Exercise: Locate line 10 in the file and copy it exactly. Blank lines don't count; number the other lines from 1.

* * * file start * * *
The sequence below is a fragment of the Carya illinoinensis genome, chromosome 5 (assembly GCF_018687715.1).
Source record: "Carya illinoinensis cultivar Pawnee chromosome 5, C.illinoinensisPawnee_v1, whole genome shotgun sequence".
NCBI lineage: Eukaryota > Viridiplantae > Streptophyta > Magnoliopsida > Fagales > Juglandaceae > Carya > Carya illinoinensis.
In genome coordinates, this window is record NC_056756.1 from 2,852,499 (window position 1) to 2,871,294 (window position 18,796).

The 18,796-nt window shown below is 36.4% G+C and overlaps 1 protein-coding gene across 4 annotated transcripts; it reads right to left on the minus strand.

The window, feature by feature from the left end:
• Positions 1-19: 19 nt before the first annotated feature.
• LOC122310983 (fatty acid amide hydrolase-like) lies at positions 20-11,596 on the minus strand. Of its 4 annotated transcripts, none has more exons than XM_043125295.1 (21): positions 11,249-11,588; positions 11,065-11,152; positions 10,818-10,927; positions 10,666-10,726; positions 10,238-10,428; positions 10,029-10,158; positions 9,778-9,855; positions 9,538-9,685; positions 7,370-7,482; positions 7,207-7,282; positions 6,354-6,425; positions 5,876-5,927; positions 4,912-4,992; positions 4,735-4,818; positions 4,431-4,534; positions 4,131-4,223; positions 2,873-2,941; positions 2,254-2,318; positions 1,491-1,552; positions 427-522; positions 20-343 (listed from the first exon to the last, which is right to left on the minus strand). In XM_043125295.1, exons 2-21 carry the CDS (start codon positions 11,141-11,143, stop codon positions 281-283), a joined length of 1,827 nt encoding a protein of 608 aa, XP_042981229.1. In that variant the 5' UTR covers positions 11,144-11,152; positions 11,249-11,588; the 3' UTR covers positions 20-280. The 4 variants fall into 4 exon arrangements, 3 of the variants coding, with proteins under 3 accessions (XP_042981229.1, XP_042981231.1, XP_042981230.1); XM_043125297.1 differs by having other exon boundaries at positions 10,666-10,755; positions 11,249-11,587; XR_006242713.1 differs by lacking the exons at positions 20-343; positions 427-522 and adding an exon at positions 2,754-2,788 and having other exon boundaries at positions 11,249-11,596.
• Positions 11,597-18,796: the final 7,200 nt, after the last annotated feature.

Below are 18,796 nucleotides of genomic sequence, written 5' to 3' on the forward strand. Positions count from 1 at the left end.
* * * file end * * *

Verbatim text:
Below are 18,796 nucleotides of genomic sequence, written 5' to 3' on the forward strand. Positions count from 1 at the left end.